More than 11,000 acres of land in Cass County will be returned to the Leech Lake Band of Ojibwe after it was wrongly seized in the 1940s and 1950s.
The U.S. House of Representatives unanimously passed the Leech Lake Reservation Restoration Act on Thursday, which effectively returns 11,760 acres of Chippewa National Forest land to the Leech Lake Band of Ojibwe by putting the land into a trust, with the land to be considered part of the band's reservation.
The Senate passed the bill unanimously in June 2019, so it's now headed to President Donald Trump for his signature.
U.S. Sen. Tina Smith, D-Minn., who sponsored the bill in the Senate, tweeted about the bill's passage, saying this "historic win" belongs to the Leech Lake Band of Ojibwe, which put decades of work into getting their land back.
U.S. Rep. Betty McCollum, a Democrat who represents Minnesota's 4th Congressional District and sponsored the House version of the bill said that restoring the land "will not only honor Tribal sovereignty, but it will allow the Leech Lake Band to invest in future generations and build more housing to accommodate the growing community."
“The tribal leaders of the Leech Lake Band of Ojibwe entrusted Sen. Smith and I with advancing this legislation that builds on their diligent work, open dialogue, and collaboration with the Chippewa National Forest and local communities,” McCollum said in a statement. "With its passage, our federal government is taking a significant step toward addressing the historic injustices that robbed the Band of much of their reservation land."
From 1948 to 1959, the federal Bureau of Indian Affairs wrongly interpreted an order from the Department of the Interior, which led them to believe they had the authority to sell tribal land without the consent of the majority of landowners, the act says.
This practice ended in 1959 when the Secretary of the Interior advised the bureau that this practice was illegal and they had to stop.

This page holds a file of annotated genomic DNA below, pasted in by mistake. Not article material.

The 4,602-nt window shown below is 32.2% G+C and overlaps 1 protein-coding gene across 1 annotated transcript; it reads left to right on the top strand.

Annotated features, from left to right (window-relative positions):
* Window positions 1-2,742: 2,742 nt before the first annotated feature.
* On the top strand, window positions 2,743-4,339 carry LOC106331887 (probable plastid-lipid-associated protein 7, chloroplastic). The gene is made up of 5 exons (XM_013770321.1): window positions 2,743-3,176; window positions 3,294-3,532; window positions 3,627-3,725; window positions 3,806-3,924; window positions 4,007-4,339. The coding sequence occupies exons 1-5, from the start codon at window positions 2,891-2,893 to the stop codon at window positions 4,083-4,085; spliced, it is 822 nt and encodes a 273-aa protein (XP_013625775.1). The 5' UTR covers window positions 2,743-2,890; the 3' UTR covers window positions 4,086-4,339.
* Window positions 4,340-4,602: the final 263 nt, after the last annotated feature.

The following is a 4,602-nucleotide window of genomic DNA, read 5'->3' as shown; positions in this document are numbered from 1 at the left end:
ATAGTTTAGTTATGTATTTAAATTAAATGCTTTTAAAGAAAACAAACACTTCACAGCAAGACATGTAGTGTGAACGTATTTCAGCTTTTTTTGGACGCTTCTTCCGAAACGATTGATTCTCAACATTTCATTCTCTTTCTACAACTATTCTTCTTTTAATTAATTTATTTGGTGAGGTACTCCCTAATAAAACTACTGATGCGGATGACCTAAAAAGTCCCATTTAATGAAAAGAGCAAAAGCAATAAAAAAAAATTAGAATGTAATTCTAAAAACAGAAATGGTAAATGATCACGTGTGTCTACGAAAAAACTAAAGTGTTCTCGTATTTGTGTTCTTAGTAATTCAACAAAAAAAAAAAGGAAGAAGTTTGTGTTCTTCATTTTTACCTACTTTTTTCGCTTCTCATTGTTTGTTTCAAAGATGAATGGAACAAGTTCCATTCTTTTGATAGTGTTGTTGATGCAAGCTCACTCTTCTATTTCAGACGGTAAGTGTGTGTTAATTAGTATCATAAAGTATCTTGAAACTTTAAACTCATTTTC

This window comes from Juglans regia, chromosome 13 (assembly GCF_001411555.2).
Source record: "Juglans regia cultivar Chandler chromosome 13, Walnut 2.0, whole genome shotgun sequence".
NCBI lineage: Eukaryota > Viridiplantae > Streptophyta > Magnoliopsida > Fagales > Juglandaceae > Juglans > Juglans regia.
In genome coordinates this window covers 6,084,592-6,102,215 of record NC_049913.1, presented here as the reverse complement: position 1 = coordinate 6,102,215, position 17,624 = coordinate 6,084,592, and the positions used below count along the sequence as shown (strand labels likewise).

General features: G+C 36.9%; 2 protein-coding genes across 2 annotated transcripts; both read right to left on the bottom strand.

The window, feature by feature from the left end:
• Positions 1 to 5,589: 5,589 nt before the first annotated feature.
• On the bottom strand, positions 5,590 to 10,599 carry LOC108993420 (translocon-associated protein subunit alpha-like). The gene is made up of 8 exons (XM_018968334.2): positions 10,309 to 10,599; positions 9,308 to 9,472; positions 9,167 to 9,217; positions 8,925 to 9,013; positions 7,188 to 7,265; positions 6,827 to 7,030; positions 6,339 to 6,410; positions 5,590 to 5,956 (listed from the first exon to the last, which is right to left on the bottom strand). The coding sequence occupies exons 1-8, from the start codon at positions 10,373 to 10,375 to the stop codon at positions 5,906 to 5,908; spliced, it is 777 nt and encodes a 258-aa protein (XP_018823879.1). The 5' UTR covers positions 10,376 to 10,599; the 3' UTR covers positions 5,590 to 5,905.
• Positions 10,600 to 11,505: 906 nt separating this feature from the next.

As a result of this illegal practice, thousands of acres of land was taken from the Leech Lake Band of Ojibwe and added to the Chippewa National Forest.
The band's land was reduced to just 5% of their initial reservation, giving it the smallest percentage of its original lands of any of the state's tribes.
In a statement, Leech Lake Tribal Chairman Faron Jackson called the passage of the bill a win for treaty rights and will allow the tribe to build more housing and address other problems, saying:
"The Leech Lake Band of Ojibwe Tribal Council and our entire community say chi-miigwech to Sen. Smith, Rep. McCollum, and everyone who helped this longstanding effort to pass the Leech Lake Reservation Restoration Act.
"Our Reservation was established through a series of treaties and executive orders from 1855 to 1874, which promised that it would serve as our permanent homeland. The United States violated these solemn promises repeatedly, reducing our trust lands to 5% of our initial Reservation. Additional lands were illegally transferred out of trust in the 1940s and 50s. The Leech Lake Restoration Act focuses on these illegal transfers by restoring 11,760 acres of our homelands to tribal trust status.
"Restoring this small portion of our homelands will enable us to combat the lack of housing and related problems that have been highlighted as urgent needs by the ongoing pandemic.
"We look forward to working with the Chippewa National Forest to finalize the plan of survey required under the Act to ensure that transferred lands address the immediate needs of the Band in keeping with the Forest Service’s policy of limiting fragmentation of federal land holdings.
"Passage of this bill helps restore a sense of justice that generations of Leech Lakers have worked to achieve. Our entire community rejoices today, and we again thank Senator Smith, Rep. McCollum and everyone that helped make this day a reality."
Nearly half of the Chippewa National Forest falls within the boundaries of the Leech Lake Band of Ojibwe Reservation, according to the U.S. Forest Service.
The Chippewa National Forest, which was established in 1908, was the first national forest established east of the Mississippi River. The forest encompasses about 1.6 million acres and is home to more lakes and wetlands than any other national forest, the Forest Service says.